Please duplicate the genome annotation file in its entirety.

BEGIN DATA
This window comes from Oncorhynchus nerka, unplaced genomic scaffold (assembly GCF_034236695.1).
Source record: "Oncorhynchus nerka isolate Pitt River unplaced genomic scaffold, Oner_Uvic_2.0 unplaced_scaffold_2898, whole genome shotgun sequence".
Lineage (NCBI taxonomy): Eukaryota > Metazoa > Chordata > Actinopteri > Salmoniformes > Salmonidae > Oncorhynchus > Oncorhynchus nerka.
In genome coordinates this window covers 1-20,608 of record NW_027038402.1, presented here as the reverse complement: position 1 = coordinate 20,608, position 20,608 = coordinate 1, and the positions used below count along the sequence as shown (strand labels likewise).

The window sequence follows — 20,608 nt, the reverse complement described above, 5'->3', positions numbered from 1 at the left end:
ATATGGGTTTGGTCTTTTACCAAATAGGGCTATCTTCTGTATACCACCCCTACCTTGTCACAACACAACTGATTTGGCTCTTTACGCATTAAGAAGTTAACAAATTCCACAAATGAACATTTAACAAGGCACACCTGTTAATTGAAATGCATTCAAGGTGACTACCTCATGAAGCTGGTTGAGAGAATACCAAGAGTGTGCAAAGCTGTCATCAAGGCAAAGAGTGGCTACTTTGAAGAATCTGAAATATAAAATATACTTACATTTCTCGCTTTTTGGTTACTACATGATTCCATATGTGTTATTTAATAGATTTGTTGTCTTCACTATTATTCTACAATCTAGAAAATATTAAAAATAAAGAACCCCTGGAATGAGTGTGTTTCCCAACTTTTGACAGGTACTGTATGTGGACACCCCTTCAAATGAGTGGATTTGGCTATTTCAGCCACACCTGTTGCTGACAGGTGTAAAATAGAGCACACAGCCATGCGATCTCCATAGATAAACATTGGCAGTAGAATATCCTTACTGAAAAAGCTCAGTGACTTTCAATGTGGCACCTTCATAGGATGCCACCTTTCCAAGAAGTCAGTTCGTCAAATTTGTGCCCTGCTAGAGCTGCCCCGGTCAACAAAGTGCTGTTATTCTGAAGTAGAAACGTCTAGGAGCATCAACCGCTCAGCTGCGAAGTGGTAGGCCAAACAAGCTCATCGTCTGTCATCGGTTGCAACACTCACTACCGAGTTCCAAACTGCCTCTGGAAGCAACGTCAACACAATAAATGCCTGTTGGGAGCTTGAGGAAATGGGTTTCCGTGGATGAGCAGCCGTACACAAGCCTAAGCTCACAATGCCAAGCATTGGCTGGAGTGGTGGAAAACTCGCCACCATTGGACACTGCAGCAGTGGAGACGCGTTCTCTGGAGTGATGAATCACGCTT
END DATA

This window comes from Oncorhynchus nerka, unplaced genomic scaffold (assembly GCF_034236695.1).
Source record: "Oncorhynchus nerka isolate Pitt River unplaced genomic scaffold, Oner_Uvic_2.0 unplaced_scaffold_2898, whole genome shotgun sequence".
Lineage (NCBI taxonomy): Eukaryota > Metazoa > Chordata > Actinopteri > Salmoniformes > Salmonidae > Oncorhynchus > Oncorhynchus nerka.
In genome coordinates this window covers 1-20,608 of record NW_027038402.1, presented here as the reverse complement: position 1 = coordinate 20,608, position 20,608 = coordinate 1, and the positions used below count along the sequence as shown (strand labels likewise).

The window sequence follows — 20,608 nt, the reverse complement described above, 5'->3', positions numbered from 1 at the left end:
ATATGGGTTTGGTCTTTTACCAAATAGGGCTATCTTCTGTATACCACCCCTACCTTGTCACAACACAACTGATTTGGCTCTTTACGCATTAAGAAGTTAACAAATTCCACAAATGAACATTTAACAAGGCACACCTGTTAATTGAAATGCATTCAAGGTGACTACCTCATGAAGCTGGTTGAGAGAATACCAAGAGTGTGCAAAGCTGTCATCAAGGCAAAGAGTGGCTACTTTGAAGAATCTGAAATATAAAATATACTTACATTTCTCGCTTTTTGGTTACTACATGATTCCATATGTGTTATTTAATAGATTTGTTGTCTTCACTATTATTCTACAATCTAGAAAATATTAAAAATAAAGAACCCCTGGAATGAGTGTGTTTCCCAACTTTTGACAGGTACTGTATGTGGACACCCCTTCAAATGAGTGGATTTGGCTATTTCAGCCACACCTGTTGCTGACAGGTGTAAAATAGAGCACACAGCCATGCGATCTCCATAGATAAACATTGGCAGTAGAATATCCTTACTGAAAAAGCTCAGTGACTTTCAATGTGGCACCTTCATAGGATGCCACCTTTCCAAGAAGTCAGTTCGTCAAATTTGTGCCCTGCTAGAGCTGCCCCGGTCAACAAAGTGCTGTTATTCTGAAGTAGAAACGTCTAGGAGCATCAACCGCTCAGCTGCGAAGTGGTAGGCCAAACAAGCTCATCGTCTGTCATCGGTTGCAACACTCACTACCGAGTTCCAAACTGCCTCTGGAAGCAACGTCAACACAATAAATGCCTGTTGGGAGCTTGAGGAAATGGGTTTCCGTGGATGAGCAGCCGTACACAAGCCTAAGCTCACAATGCCAAGCATTGGCTGGAGTGGTGGAAAACTCGCCACCATTGGACACTGCAGCAGTGGAGACGCGTTCTCTGGAGTGATGAATCACGCTT